Imagine you’ve reached the fine age of 77 and you hear news of a school reunion. You’re going to have the chance to meet up with several of your former classmates who you haven’t seen since you were fourteen-years-old. They’ll look a lot different, of course, but what about their personality? Will they be broadly the same as they were back then?
Past research that’s looked at trait changes from adolescence to mid-life has shown there tends to be a moderate amount of stability, so too research that’s looked at changes from mid-life into old age. Put these two sets of data together and you might expect to see at least some personality stability across an entire lifespan. Your classmates probably won’t have changed completely.
Yet that’s not what a recent open-access study in Psychology and Aging has found: the first – to the authors’ knowledge – to measure personality in the same people in their adolescence and then again in old age. By covering a period of 63 years, this in a sense is the longest ever personality study. But contrary to what we might expect based on previous findings, Matthew Harris and his colleagues at the University of Edinburgh failed to find a significant correlation between their participants’ personality scores at age 14 and their scores on the same items at the age of 77. “Personality in older age may be quite different from personality in childhood,” they said.
The story begins in 1950 when a group of researchers asked teachers to rate the personality of 1,208 fourteen-year-olds in Scotland (actually a sub-sample from a much larger study examining almost every child born in the country in 1936). The teachers rated the teens on six questionnaire items each addressing their Self-confidence, Perseverance, Stability of Moods, Conscientiousness, Originality and Desire to Learn, respectively. Ratings for these six items correlated strongly and indeed, although it’s not a perfect match, the teachers were rating the teens on something very close to what today is referred to as trait Conscientiousness (Harris and his team say the items are collectively measuring another similar trait that they call “dependability”). The children also took intelligence tests.
Fast forward to 2012 and Harris and his team managed to find 635 of the teenagers who were assessed back in 1950. One hundred and seventy-four of them, now aged 77, agreed to take part in a new round of testing. The group, including 92 women, rated themselves on the same six items that their teachers had rated them on all those years ago, and they nominated a close friend or relative to rate them on the items too. The elderly participants also completed some intelligence tests and measures of their general wellbeing.
To the researchers’ surprise they found there wasn’t a statistically significant correlation between the ratings the participants received when they were aged 14 and the ratings they gave themselves at age 77, or the ratings they received at age 77 from a friend or relative. This was true whether looking at the individual personality items, such as Stability of Moods, or at a single “dependability” trait based on amalgamating across the six items.
Moreover, although dependability at age 77 correlated with current wellbeing, the participants’ dependability at age 14 was not linked with their wellbeing in late life, seemingly contradicting past research that’s found higher scores on the related trait of conscientiousness are associated with superior wellbeing decades later.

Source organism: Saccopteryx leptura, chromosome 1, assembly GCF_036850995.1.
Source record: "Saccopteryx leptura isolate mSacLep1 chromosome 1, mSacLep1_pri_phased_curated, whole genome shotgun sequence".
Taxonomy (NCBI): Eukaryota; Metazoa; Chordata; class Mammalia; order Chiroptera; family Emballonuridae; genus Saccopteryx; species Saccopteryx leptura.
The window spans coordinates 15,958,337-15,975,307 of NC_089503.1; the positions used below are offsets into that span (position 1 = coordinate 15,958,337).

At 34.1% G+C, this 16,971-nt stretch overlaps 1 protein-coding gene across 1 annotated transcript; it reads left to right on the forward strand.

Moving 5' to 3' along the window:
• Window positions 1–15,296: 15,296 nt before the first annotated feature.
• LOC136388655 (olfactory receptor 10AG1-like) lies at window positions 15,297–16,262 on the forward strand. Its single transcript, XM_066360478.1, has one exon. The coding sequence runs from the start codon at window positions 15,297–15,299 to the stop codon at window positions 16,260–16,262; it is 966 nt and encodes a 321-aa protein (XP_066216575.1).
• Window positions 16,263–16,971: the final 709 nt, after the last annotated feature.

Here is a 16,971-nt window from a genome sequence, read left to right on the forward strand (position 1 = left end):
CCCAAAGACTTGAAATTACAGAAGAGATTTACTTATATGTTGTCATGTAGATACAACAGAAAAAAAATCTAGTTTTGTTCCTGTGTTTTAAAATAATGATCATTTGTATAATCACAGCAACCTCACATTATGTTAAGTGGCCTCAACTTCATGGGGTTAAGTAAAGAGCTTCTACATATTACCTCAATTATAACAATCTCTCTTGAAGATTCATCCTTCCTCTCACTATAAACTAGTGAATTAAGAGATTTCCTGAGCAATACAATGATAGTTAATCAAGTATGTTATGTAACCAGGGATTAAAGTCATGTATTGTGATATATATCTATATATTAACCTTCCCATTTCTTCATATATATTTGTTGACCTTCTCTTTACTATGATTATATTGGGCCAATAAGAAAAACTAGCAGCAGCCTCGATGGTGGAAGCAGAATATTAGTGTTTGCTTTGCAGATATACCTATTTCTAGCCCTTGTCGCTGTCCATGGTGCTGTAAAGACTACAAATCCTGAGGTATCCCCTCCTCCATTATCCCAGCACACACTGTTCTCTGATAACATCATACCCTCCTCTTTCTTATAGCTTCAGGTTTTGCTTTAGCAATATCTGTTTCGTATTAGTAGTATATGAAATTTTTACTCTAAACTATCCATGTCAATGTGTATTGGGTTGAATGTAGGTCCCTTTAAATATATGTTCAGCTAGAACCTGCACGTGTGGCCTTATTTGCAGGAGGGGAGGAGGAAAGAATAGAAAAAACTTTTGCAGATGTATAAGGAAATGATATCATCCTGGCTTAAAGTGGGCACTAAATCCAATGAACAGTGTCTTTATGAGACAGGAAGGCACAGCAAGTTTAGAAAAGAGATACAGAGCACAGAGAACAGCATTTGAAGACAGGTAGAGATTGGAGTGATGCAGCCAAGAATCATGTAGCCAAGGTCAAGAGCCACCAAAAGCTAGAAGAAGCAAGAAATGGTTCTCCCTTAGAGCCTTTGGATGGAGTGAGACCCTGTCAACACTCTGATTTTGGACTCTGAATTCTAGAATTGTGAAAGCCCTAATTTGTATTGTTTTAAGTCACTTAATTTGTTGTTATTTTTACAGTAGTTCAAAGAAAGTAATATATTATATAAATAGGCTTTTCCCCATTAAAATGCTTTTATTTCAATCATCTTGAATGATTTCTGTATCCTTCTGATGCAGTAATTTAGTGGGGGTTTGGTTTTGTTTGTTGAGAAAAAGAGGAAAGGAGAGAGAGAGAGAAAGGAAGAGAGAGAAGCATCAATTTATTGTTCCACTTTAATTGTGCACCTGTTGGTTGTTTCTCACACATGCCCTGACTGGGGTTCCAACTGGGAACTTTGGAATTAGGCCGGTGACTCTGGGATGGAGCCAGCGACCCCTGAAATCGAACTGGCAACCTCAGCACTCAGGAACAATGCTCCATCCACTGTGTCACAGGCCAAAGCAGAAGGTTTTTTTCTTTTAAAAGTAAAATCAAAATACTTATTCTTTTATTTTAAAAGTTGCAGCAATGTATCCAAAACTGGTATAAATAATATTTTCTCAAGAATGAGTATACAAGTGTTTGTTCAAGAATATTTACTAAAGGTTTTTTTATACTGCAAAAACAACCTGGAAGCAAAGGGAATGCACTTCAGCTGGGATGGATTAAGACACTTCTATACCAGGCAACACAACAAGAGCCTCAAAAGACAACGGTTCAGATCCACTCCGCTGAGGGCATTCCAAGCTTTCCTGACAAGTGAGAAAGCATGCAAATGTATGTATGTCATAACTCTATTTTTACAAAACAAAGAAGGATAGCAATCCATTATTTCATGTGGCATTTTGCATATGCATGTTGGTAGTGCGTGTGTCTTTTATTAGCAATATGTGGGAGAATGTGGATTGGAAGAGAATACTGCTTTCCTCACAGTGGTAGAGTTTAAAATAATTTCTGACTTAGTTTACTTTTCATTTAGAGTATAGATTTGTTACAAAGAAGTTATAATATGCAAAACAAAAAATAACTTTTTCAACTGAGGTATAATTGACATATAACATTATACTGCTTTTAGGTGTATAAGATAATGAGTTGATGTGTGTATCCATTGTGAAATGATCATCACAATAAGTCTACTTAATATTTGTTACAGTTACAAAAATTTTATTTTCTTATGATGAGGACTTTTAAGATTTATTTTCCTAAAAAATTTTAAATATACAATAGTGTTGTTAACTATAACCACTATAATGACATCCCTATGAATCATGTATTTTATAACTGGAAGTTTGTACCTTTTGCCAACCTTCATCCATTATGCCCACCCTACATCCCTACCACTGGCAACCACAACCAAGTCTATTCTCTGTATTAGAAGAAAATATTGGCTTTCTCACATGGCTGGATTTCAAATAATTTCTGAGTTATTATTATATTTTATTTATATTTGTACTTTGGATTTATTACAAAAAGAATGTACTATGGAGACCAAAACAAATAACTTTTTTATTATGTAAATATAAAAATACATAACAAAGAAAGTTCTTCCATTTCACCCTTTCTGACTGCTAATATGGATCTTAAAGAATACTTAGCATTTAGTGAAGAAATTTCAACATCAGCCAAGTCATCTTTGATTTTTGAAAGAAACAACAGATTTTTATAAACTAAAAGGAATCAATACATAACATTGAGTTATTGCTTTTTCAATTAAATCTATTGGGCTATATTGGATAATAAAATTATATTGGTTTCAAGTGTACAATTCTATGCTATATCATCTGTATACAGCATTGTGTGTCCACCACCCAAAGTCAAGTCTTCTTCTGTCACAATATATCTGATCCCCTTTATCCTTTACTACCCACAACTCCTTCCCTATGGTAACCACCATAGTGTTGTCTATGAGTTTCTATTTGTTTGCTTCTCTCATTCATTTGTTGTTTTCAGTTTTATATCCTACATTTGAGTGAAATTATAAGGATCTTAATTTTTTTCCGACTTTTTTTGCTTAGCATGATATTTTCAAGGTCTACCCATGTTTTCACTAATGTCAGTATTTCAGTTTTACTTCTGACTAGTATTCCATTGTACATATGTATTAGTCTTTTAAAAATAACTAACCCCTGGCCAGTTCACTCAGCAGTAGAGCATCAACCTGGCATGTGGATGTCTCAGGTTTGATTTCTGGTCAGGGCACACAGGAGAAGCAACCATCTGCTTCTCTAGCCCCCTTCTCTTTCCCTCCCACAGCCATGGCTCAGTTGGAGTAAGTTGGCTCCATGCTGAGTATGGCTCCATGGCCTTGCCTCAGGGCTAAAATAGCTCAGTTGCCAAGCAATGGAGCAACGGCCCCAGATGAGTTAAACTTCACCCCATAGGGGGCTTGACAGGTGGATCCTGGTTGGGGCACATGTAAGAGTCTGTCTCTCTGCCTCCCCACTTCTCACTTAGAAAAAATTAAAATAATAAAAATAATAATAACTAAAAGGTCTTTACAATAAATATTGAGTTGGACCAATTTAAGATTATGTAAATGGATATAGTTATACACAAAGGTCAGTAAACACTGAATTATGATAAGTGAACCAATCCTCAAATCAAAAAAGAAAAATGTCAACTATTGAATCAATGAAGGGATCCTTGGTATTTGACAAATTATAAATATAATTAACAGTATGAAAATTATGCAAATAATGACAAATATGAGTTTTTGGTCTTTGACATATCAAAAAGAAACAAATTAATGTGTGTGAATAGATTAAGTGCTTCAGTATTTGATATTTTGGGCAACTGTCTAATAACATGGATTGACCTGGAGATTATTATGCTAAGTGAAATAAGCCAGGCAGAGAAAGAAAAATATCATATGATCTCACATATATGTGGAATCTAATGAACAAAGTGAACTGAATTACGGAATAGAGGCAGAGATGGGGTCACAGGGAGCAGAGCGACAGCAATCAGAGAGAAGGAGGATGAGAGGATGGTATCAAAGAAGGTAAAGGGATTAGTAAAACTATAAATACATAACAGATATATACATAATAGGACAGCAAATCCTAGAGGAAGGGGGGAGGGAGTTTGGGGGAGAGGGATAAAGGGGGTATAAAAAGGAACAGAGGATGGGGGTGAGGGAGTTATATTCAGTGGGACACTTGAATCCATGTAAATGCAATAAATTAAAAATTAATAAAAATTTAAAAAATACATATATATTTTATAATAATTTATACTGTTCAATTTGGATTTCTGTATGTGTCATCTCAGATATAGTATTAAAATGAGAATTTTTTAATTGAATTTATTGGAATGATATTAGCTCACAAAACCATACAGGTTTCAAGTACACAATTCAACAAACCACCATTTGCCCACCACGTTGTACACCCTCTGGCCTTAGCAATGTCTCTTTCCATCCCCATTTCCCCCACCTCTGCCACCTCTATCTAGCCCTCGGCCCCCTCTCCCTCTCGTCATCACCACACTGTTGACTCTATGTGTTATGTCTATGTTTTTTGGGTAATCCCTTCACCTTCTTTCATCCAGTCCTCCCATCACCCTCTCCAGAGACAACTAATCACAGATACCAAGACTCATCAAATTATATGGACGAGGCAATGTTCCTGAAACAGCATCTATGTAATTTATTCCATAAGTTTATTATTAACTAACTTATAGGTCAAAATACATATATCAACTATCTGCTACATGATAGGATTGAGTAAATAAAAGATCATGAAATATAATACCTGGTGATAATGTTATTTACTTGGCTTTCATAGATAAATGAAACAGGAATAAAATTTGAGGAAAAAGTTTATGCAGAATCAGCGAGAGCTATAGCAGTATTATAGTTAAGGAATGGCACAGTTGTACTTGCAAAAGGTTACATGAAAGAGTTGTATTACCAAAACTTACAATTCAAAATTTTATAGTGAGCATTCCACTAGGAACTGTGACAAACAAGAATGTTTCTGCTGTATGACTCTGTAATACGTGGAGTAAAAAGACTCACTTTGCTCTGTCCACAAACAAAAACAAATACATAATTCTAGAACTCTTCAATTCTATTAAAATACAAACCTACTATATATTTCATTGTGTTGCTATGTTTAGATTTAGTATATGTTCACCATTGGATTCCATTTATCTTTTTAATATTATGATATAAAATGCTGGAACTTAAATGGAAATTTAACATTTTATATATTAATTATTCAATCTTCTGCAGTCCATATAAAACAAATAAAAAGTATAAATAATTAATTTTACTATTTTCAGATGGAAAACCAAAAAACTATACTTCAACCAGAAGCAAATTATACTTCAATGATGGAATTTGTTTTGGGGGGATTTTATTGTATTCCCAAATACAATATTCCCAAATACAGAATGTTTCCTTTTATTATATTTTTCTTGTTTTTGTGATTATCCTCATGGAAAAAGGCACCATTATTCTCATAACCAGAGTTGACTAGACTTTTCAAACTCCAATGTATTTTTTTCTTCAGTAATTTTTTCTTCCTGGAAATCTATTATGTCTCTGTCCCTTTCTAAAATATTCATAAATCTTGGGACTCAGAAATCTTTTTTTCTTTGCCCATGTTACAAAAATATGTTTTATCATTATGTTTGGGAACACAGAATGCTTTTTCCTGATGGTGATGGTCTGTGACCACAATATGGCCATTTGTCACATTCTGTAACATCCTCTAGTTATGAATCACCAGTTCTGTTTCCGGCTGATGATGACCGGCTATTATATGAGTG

Does this mean that our personalities in old age will bear no relation to our personalities in mid-adolescence? Such an idea is not completely far-fetched. Late adolescence and early adulthood are times of significant personality development and change; old age too can be a time that our characters evolve. Because of the impressive time span covered by this research, the participants will have lived through both these periods of major change, not to mention the accumulation of subtler personality adjustments through their lives.
“The longer the interval between two assessments of personality, the weaker the relationship between the two tends to be,” Harris and his team concluded. “Our results suggest that, when the interval is increased to as much as 63 years, there is hardly any relationship at all.”
That’s the headline result, but a psychology study covering such a long period of time faces many hurdles, among them the fact that personality theory has changed a lot over the decades. Today, there’s a near-consensus that personality is best conceptualised as being made up of five main traits (including Extraversion, Neuroticism etc) but that wasn’t the case back in 1950, which is part of the reason for the rather superficial and incomplete assessment of personality. It’s possible that if the participants had been assessed on a comprehensive, modern personality scale at age 14 and again at age 77, that we would see at least some correlation in scores.
Other methodological problems include the fact the teachers’ ratings of the teens were likely biased by their knowledge of the teenagers’ academic prowess (indeed, the personality scores they gave the teens correlated with the teens’ IQ; though even after attempting to “correct” for this in some complex analysis, there was still little evidence of personality stability across the decades). Yet another problem is that the sample that the researchers were able to reach in 2012 was a highly selected subgroup of the original sample, scoring much higher on average on dependability and intelligence: this may also have affected the ability to detect signs of personality stability. All of which makes it very difficult to interpret these new findings, interesting though they are.